So, there shouldn’t be one anywhere else.
If you’re looking for public documents from the Thurston County Clerk (or from practically any other county clerk in Washington State) you need to pay exorbitant fees. Like almost $30 for downloading a 16 page document from a public database.
But, not in Whatcom County. The Whatcom County superior court maintains a public database that offers direct access to court filings with no charge. As it should be.
Once you plug in a case number you’re interested in, you are given direct access to the entire court record.
This system was in place before my time, but I fully support it. We feel
it saves on both staff time and foot traffic into the court house to
obtain documents. We wouldn’t charge for someone to come into the office
to look at a file. If they chose to make copies, there would be a cost
and staff time. I believe it actually saves money by freeing up staff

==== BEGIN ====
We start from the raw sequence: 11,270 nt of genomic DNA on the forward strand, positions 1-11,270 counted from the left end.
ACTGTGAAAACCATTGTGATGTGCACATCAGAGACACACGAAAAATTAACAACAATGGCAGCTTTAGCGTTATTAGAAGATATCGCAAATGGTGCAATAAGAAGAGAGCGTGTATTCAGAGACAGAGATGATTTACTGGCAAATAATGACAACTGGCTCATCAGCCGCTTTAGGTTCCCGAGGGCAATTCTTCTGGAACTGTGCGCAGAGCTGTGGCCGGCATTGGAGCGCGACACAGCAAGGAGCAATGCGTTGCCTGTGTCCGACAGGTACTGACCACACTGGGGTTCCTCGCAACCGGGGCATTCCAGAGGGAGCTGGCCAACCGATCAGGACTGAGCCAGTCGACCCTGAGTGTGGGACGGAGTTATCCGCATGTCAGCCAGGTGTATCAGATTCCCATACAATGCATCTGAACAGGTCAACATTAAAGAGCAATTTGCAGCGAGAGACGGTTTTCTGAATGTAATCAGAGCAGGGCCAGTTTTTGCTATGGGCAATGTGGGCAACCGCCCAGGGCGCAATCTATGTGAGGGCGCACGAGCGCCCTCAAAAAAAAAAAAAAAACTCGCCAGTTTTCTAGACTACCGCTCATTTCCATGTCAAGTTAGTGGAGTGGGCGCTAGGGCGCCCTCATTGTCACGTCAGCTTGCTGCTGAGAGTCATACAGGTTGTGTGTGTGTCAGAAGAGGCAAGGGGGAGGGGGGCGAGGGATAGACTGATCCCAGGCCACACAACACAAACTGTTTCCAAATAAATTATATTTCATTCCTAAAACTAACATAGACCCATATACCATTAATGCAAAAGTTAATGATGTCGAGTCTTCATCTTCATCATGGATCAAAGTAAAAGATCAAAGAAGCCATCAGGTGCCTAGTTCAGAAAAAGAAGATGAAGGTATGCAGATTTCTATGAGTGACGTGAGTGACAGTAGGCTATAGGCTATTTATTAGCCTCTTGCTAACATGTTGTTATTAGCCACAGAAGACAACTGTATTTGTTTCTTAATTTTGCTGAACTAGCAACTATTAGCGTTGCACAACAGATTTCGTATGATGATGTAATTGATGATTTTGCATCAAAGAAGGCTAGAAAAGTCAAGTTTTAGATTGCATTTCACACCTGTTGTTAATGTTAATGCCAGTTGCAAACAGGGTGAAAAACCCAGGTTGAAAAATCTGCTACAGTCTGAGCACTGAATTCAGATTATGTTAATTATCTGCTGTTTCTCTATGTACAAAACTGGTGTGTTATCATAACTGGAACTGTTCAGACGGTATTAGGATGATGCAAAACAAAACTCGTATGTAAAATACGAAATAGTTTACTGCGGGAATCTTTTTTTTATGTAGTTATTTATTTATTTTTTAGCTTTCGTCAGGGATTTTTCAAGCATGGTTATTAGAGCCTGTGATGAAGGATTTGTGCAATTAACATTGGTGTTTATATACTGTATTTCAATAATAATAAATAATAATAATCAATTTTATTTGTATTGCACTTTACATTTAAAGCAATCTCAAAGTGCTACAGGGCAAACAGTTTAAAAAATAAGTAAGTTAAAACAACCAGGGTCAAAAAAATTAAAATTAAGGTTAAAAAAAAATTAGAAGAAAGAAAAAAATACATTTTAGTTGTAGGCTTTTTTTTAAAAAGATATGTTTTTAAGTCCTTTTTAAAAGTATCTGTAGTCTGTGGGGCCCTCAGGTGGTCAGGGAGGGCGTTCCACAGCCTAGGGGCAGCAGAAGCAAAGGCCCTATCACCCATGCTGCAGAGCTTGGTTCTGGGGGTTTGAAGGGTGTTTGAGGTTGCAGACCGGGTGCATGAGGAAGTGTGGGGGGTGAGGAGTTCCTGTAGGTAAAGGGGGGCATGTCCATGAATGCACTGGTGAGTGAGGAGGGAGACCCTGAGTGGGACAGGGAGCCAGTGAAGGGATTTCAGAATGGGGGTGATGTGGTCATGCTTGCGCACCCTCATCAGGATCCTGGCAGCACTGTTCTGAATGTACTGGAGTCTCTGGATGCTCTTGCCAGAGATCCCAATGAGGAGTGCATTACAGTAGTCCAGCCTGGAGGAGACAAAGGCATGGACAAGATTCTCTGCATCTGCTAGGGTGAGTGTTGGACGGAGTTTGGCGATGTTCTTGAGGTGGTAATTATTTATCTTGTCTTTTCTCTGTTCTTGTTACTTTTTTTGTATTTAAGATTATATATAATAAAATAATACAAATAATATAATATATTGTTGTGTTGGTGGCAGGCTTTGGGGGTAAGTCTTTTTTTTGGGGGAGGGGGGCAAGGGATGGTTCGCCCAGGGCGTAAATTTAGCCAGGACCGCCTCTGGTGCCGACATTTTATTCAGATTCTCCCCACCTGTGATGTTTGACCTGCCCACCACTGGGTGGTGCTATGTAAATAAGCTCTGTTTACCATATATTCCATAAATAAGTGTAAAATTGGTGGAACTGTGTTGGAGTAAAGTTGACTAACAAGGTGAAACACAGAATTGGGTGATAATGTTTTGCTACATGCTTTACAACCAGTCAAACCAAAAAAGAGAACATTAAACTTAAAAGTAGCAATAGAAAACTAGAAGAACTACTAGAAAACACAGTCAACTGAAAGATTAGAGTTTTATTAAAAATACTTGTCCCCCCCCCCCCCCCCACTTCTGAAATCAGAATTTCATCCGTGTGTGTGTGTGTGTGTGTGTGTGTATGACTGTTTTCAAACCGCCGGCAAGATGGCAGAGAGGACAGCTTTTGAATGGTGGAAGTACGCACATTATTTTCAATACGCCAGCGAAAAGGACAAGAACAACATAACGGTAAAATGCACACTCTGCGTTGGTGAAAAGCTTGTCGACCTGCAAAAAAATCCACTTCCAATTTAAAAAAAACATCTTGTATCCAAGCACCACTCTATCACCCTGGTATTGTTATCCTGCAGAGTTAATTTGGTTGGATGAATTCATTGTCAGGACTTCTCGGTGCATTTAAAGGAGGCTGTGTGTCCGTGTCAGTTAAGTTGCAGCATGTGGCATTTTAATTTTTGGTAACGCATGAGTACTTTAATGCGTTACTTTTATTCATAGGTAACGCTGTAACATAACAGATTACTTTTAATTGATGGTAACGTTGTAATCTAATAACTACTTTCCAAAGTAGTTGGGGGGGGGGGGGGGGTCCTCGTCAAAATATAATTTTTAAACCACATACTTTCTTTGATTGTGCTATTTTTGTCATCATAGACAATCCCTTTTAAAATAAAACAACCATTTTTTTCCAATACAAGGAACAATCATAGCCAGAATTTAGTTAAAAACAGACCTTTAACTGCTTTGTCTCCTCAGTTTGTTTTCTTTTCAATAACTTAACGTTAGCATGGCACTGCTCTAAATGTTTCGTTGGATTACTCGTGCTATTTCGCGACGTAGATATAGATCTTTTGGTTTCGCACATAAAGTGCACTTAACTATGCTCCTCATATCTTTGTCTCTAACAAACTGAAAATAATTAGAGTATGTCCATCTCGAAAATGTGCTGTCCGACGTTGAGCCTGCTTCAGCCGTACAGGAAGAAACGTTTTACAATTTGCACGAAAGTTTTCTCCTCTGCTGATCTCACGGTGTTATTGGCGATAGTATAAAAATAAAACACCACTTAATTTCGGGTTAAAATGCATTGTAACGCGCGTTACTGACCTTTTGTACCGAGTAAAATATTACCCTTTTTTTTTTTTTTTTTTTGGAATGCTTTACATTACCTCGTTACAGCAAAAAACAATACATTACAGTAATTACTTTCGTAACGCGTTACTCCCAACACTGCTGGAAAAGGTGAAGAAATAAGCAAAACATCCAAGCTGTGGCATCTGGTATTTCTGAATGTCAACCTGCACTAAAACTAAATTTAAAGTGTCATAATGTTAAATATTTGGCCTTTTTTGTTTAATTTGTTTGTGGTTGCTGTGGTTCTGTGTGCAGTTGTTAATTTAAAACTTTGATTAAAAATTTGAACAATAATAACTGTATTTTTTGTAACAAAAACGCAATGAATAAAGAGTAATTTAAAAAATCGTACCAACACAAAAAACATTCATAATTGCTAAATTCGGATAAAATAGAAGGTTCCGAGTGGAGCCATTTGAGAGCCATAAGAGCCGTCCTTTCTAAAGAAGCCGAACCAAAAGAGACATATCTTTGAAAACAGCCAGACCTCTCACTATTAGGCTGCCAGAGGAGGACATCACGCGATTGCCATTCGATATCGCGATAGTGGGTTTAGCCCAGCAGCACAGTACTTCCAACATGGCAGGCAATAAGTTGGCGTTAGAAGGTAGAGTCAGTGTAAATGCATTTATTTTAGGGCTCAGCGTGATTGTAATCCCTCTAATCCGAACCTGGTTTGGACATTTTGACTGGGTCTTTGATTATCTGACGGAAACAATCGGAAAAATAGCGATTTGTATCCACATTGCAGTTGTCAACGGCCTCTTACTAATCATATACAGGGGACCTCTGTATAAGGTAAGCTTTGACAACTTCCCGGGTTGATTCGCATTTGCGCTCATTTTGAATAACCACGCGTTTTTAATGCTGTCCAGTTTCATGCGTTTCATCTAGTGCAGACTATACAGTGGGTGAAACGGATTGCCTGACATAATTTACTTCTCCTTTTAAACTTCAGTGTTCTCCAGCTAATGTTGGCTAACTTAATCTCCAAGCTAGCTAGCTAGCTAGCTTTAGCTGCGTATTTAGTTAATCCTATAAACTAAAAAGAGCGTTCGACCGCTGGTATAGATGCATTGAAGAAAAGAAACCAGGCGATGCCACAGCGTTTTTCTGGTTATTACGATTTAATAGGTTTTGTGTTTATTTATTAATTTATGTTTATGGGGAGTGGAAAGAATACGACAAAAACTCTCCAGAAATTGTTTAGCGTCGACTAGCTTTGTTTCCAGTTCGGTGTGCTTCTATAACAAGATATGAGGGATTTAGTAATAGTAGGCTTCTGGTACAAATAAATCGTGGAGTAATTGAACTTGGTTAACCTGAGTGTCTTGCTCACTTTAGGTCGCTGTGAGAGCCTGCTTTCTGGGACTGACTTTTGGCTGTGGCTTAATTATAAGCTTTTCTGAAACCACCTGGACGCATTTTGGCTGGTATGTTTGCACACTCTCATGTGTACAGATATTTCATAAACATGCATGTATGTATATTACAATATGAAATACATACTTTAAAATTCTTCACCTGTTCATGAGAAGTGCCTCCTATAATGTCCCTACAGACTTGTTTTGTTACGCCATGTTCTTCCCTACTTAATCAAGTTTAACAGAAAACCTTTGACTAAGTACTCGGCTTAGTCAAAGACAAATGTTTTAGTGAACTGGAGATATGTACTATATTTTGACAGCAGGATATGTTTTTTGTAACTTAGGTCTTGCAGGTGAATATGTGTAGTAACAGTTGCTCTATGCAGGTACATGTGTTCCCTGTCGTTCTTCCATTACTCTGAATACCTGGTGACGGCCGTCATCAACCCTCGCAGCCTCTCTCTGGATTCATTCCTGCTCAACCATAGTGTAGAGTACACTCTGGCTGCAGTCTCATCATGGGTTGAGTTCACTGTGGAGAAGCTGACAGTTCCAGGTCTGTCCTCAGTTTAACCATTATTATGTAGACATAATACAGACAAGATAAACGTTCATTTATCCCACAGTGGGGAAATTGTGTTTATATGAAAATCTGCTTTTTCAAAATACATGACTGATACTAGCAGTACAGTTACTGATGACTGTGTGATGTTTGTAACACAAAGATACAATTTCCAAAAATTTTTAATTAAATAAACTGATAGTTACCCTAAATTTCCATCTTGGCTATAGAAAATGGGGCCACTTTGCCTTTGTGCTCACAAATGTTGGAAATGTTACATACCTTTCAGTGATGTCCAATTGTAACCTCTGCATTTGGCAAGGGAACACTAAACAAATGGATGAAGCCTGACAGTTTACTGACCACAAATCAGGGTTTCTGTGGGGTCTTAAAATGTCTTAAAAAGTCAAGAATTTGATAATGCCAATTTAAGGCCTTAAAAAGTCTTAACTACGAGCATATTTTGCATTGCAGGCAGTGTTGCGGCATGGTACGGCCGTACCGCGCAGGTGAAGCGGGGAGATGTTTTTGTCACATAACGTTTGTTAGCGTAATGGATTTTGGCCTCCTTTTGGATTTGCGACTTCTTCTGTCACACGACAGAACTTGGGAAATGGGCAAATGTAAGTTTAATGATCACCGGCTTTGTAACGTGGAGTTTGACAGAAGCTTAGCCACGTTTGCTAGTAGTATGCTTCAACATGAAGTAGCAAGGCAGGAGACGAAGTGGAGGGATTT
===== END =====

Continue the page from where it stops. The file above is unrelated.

time to do more important tasks. We have had significant reductions in
force over the past several years. Further, it provides equal access
regardless of financial resources.
We are a nation of laws. Our law is created not only via legislation,
but also through the adjudicative process of the courts. Whereas we
generally have open and free access to the statutes that bind us, case
law has had a more mixed history. Earlier experiments in secret proceedings did not go well. Western law subsequently developed strong precedents
for access to judicial proceedings — citing the importance of
transparency in promoting court legitimacy, accountability, fairness,
and democratic due process. When the law is accessible, “ignorance of
the law is no excuse.”
The public interest is not served when only those who can afford it can have access to what goes on in our courts.